Posted by Richard Sambrook
The usual grizzled clientele of London’s Frontline Club – the home of international journalists – gave way to 150 student journalists from around the UK recently. The Future of British Journalism event was organised by the editors of student newspapers around the country to enable them to meet and collaborate – and to learn and discuss the future of journalism in the UK. It was sponsored by Cardiff’s School of Journalism, Media and Cultural Studies and by City University and Teach First. A packed house listened to and questioned two panels (video here) – first of younger journalists at the start of their careers, and then of UK’s leading print editors.
Sam Coates, the Times Banking Correspondent moderated the first panel with Joshi Hermann, a feature writer from the Evening Standard, Lucy Fisher, World News journalist at The Sunday Times, James Ball, data Journalist at The Guardian. Among the advice offered – if you want a career in journalism, get an internship and refuse to leave! And James Ball said anyone who thought it was cute not to understand numbers and data should “P*** off right now!” Data journalism was just one aspect of the changes to the profession which, in the view of a panel with the average age of 24, heralded a great future.
The second panel also believed journalism had a golden age ahead of it as technology opened up the world and opportunities to communicate in unprecedented way. Editor of The Times, John Witherow (a Cardiff Journalism graduate) Sarah Baxter Editor of The Sunday Times magazine, Ian Katz Deputy Editor of The Guardian were questioned by The Independent’s Steve Richards. There was discussion of the role of social media, of pay models, of mistakes made and, of course, how to get a job. Ian Katz from The Guardian memorably advised people not just to blog opinion but to “cool your boots and do some work before you publish” – in other words don’t overlook the importance of basic reporting. And he said although national newspapers weren’t recruiting many people they were looking for those who had skills (including digital and data skills) that most of their staff didn’t. And he praised the ingenuity of Daan Louter who built a website devoted to applying for a job at The Guardian!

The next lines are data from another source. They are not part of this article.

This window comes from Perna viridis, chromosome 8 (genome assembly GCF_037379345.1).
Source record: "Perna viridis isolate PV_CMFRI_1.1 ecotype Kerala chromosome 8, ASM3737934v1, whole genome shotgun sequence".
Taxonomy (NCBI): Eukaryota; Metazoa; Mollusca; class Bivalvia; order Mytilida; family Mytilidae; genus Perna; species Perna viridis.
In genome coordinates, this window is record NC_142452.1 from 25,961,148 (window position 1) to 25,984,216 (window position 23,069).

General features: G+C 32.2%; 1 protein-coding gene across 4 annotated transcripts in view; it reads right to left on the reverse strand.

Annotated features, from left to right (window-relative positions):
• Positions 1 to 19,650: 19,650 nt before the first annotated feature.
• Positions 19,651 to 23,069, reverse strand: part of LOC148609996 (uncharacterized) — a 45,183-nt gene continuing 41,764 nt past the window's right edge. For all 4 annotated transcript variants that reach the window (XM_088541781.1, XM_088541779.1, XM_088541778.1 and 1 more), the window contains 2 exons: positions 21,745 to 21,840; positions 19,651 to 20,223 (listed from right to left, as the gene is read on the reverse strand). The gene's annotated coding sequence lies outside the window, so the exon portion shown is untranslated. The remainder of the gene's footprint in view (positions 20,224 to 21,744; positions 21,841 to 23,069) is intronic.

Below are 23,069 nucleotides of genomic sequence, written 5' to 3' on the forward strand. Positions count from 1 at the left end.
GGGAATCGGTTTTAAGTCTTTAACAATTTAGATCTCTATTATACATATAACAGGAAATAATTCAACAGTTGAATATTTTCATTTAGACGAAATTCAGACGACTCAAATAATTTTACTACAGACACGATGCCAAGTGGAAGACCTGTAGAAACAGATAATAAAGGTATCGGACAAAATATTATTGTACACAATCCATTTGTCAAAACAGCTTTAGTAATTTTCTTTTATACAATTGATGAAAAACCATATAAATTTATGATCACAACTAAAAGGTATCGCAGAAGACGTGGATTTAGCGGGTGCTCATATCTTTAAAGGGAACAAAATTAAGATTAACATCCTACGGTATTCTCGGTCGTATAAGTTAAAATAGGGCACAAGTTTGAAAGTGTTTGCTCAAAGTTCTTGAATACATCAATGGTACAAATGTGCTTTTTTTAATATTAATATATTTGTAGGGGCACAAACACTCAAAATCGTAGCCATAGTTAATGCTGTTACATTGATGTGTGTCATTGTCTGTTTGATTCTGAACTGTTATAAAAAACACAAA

Collated tweets of the event are here.